March 26, 2007

Aaron Gray has been put up as a finalist for the prestigious John R. Wooden Award, and although he probably won’t win, it’s still a nice thing to have happen.

Pitt Senior Aaron Gray has been nominated for the prestigious 2007 John R. Wooden Award. Gray along with 21 other Division I Men’s Basketball student-athletes have earned a place on the final ballot for the 2007 Wooden Award. For the first time in Wooden Award history, college basketball fans will be able to cast their vote for the Wooden Award Player of the Year.

Created in 1976, the John R. Wooden Award is the most prestigious individual honor in college basketball. It is bestowed upon the nation’s best player at an institution of higher education who has proven to his or her university that he or she is making progress toward graduation and maintaining a cumulative 2.0 GPA. Previous winners include such notables as Larry Bird (’79), Michael Jordan (’84), Tim Duncan (’97), Andrew Bogut (’05), and last year’s recipients, Seimone Augustus (’06) and J.J. Redick (’06).

This is the first year where fans can vote, which is complete garbage. After we found out that places like Duke and UNC have the most number of fans (most of them bandwagon), then players from said places will likely have an easier time gaining more fan vote.

If you want to join in on the voting, go here.

Line Watching

Filed under: Football,Players,Practice — Chas @ 8:46 am

What to expect from the O-line? Damned if I know. I keep reading how it’s going to be a good thing to have a number of the starters from last year back. I guess it is for the writers who don’t have to learn new names. Probably a good thing from a continuity stand point, but I remain doubtful as to how good a thing it is to have a porous O-line returning in-tact. But, there are the positive feelings.

Pitt’s starting left guard for the third straight season will be 6-foot-2, 300-pound junior C.J. Davis from West Allegheny. His backup is 6-3, 290-pound redshirt sophomore Craig Bokor from Hopewell, while the backup center is 6-4, 280-pound redshirt sophomore John Bachman from Moon Area.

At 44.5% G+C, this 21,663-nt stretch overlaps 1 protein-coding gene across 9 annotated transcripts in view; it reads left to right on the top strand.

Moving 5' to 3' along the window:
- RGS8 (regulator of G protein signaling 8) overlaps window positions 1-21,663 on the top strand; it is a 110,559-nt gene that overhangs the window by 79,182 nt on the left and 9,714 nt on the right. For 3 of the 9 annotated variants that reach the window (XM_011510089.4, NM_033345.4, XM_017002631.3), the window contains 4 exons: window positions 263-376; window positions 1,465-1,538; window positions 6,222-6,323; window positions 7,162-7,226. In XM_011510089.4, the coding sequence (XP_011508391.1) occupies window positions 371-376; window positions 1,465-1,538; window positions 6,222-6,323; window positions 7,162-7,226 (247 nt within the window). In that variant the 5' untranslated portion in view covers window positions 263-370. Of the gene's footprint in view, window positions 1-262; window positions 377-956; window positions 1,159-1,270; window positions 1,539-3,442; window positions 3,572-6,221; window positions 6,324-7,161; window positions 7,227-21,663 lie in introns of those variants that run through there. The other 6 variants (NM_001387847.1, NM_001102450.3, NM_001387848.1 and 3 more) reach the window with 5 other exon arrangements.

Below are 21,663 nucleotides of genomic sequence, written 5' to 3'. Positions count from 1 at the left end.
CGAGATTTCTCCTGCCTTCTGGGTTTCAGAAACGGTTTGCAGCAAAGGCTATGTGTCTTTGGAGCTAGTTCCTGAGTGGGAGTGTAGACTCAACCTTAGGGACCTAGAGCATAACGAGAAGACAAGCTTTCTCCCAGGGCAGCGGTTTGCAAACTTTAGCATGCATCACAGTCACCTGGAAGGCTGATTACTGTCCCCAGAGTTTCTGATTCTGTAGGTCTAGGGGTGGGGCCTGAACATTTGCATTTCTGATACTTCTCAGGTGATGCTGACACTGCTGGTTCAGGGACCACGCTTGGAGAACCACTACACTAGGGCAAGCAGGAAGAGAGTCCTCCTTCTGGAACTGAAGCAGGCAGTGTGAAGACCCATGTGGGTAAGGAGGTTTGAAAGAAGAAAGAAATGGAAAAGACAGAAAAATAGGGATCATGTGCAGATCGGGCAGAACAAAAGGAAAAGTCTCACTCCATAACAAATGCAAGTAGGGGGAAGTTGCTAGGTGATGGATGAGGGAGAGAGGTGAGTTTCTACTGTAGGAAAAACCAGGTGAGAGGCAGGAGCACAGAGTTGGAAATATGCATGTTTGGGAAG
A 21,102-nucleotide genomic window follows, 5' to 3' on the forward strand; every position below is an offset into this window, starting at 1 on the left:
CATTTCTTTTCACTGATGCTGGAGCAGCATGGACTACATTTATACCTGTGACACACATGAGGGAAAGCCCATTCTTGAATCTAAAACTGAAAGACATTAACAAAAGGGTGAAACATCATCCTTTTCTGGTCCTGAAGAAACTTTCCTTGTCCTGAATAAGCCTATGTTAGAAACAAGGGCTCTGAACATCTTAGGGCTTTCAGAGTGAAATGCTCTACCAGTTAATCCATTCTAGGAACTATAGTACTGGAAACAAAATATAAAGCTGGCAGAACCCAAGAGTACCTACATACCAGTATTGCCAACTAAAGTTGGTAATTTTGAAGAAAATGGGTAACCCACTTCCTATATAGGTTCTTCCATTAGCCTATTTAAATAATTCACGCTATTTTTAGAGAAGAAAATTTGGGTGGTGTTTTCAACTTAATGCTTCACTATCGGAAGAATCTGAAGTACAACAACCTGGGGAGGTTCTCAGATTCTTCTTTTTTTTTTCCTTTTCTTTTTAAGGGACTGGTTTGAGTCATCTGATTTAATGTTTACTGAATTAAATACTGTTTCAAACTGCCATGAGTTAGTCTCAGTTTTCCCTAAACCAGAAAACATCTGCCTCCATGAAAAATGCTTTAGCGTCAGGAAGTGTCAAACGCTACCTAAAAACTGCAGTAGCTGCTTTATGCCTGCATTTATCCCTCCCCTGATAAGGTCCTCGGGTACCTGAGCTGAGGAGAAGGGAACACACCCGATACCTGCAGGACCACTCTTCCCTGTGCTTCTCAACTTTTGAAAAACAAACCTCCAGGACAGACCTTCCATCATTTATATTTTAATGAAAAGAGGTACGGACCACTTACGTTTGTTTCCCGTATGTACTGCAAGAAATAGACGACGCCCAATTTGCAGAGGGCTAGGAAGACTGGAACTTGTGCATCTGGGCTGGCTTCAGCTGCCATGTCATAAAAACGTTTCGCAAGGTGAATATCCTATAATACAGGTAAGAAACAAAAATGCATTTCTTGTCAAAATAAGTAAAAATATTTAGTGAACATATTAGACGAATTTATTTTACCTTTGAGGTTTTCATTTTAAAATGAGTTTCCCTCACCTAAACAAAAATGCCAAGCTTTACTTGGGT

The other starters are 6-2, 295-pound fifth-year senior Chris Vangas at center, while 6-5, 285-pound sophomore Joe Thomas is the right guard. The tackles are 6-6, 340-pound senior Jeff Otah on the left and 6-5, 315-pound fifth-year senior Mike McGlynn on the right side.

“We really only lost (center Joe) Villani and Simo (guard John Simonitis), but Joe stepped in when he was injured,” Davis said. “So, we’re not too bad off. We’ve got a lot of leadership in place right now. We have to keep working at it.

“With (strength coach) Buddy (Morris) here now, we all feel stronger already. It’s not going to fall together in a day, but the more we work together the more we’ll develop the cohesiveness that’s needed.”

Davis and McGlynn are approaching their third and fourth seasons, respectively, as starters, while Otah and Thomas will be in their second. Vangas is a first-year starter, but he was the backup the past three. His patience and work ethic gives hope to players like Bachman and Bokor, who have hung in through several position changes in their careers.

Mike McGlynn might be questionable for a while. He had an MRI on his injured shoulder and it suggests that even if there is no major damage, he probably won’t be doing much in the spring scrimmages just as a precaution.